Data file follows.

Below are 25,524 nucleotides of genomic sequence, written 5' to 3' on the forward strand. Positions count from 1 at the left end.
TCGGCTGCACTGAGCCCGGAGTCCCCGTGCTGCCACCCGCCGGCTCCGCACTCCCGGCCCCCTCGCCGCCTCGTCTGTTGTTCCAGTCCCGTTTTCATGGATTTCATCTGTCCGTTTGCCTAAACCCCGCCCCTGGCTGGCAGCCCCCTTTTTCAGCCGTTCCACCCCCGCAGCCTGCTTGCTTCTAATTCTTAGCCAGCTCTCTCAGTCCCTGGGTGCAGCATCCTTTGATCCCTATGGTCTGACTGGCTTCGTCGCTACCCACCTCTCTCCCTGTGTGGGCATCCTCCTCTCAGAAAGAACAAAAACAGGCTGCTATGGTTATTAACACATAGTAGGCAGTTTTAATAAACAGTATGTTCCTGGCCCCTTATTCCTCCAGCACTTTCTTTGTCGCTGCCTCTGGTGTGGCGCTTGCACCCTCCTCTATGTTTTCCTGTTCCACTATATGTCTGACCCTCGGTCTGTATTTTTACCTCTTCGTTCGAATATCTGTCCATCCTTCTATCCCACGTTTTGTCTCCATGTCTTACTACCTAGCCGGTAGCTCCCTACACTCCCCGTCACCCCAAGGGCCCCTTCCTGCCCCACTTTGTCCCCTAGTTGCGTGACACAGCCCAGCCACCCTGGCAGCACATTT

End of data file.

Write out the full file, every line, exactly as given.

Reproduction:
Below are 25,524 nucleotides of genomic sequence, written 5' to 3' on the forward strand. Positions count from 1 at the left end.
TCGGCTGCACTGAGCCCGGAGTCCCCGTGCTGCCACCCGCCGGCTCCGCACTCCCGGCCCCCTCGCCGCCTCGTCTGTTGTTCCAGTCCCGTTTTCATGGATTTCATCTGTCCGTTTGCCTAAACCCCGCCCCTGGCTGGCAGCCCCCTTTTTCAGCCGTTCCACCCCCGCAGCCTGCTTGCTTCTAATTCTTAGCCAGCTCTCTCAGTCCCTGGGTGCAGCATCCTTTGATCCCTATGGTCTGACTGGCTTCGTCGCTACCCACCTCTCTCCCTGTGTGGGCATCCTCCTCTCAGAAAGAACAAAAACAGGCTGCTATGGTTATTAACACATAGTAGGCAGTTTTAATAAACAGTATGTTCCTGGCCCCTTATTCCTCCAGCACTTTCTTTGTCGCTGCCTCTGGTGTGGCGCTTGCACCCTCCTCTATGTTTTCCTGTTCCACTATATGTCTGACCCTCGGTCTGTATTTTTACCTCTTCGTTCGAATATCTGTCCATCCTTCTATCCCACGTTTTGTCTCCATGTCTTACTACCTAGCCGGTAGCTCCCTACACTCCCCGTCACCCCAAGGGCCCCTTCCTGCCCCACTTTGTCCCCTAGTTGCGTGACACAGCCCAGCCACCCTGGCAGCACATTT